Besides, being a troll is a near-certain way to get ignored by corporate social media. Take a look at this classic (did social media even exist in 2008?!) response chart from the US Air Force. Their suggestion for obvious trolls: “Avoid responding to specific posts”.

The other approach to consider is accessing a true inside voice: can you get in touch with an acquaintance employed by the company? Can you get them to see your point of view and work as an ally to foment change? This approach works particularly well for socio-economic or policy issues (as opposed to specific issues with products or services, which you should take through the existing support channels).

So yeah, thanks Koz and Nigel. Like I tell my four year-old: I’m gonna use my inside voice more often. How about you?

 

Speaking all over the place

It’s a busy month of speaking/panel engagements for me, so I thought I’d throw them all down here. Most of them are open invite, so if they tickle your fancy feel free to sign up and come along.

Tomorrow (Friday 9th April 2010) I’m on the closing panel for the Australian Software Engineering Conference, on the topic of Engineering Software for Economic Growth. This should be an interesting panel, with representatives from Microsoft, IBM, Mozilla, and myself. At Datacom we see some incredible work from the Auckland Uni software engineering grads, so I’m more than happy to talk them up. It’s a brilliant course. Aside from that, I’ve got some vocal opinions on the importance of design as a component of software engineering that I’m planning to put forward.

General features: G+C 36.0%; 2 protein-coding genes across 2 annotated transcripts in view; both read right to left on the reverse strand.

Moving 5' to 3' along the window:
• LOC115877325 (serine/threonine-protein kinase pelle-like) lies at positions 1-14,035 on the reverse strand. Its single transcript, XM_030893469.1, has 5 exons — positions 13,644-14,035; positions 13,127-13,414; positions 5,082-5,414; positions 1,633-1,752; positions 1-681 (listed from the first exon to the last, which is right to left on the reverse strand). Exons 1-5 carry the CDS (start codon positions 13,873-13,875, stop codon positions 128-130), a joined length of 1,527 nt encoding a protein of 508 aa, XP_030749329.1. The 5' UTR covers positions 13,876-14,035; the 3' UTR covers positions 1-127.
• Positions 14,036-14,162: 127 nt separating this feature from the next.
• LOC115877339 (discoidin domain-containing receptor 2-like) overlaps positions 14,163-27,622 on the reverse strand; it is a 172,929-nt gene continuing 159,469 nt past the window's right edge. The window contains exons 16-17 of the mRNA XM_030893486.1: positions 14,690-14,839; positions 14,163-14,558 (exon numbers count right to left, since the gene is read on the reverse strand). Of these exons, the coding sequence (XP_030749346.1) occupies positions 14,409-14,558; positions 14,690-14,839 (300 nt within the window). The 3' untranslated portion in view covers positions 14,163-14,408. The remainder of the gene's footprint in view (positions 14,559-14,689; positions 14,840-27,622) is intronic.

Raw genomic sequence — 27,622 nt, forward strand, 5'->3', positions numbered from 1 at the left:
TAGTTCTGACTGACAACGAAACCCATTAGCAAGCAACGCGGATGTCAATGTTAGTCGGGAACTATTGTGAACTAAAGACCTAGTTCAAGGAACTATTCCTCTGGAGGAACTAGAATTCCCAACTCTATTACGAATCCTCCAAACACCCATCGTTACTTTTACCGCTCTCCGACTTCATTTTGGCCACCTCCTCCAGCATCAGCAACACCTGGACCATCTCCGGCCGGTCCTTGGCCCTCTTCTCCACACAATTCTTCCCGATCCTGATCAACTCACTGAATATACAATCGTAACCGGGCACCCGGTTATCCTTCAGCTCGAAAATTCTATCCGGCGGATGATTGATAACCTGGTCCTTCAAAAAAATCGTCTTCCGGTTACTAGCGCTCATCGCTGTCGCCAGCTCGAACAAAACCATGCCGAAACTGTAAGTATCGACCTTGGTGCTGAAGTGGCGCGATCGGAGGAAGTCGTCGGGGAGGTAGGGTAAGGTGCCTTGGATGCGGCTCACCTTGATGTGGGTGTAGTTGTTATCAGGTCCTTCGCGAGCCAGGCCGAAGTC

Then on Saturday (10th April 2010) it’s the topic of SQL Server Integration Services at the Auckland SQL Saturday (organised by the ever enthusiastic Dave Dustin). I’m not going to pretend this will be an exciting and amusing talk, but after knocking off some epic SSIS projects this year, I’m really keen to share what we’ve learnt (including a still outstanding SQL2k8 bug) in the process.

Roll on Tuesday the 13th, and another panel. This time Social Media Club Auckland is having a panel on Social Media for Journalists. This one should be fun. I’m quite frankly getting a bit fed up with the goldrush mentality around quote capital S social capital M media unquote at the moment. I use it because I enjoy it. Any benefit is secondary.

Wednesday the 14th is my TVNZ Breakfast Gadgets day. If my iPad isn’t in my hot little hands, I’ll be coving (loosely) travel gadgets, including the Canon 550d, Vodafone MiFi, and some walkie talkies (great for cruise ships apparently).

Then later in the month, on Wednesday the 28th, the (deep breath) New Zealand Computer Society Artificial Intelligence Special Interest Group is holding a – frankly – bloody interesting panel titled How intelligent is business intelligence today? The real-world BI stuff we do at the moment is largely deterministic. I’m really keen to see how the AI academics would approach some of the problems that we encounter. I’ll be talking through an actual case study and explaining how we solved it, then the AI specialists will talk about the approaches they might use with some of the cutting-edge science they are developing.

Phew. No wonder I’m feeling a bit overloaded at the moment. I’d be lying if I said it wasn’t bloody good fun though!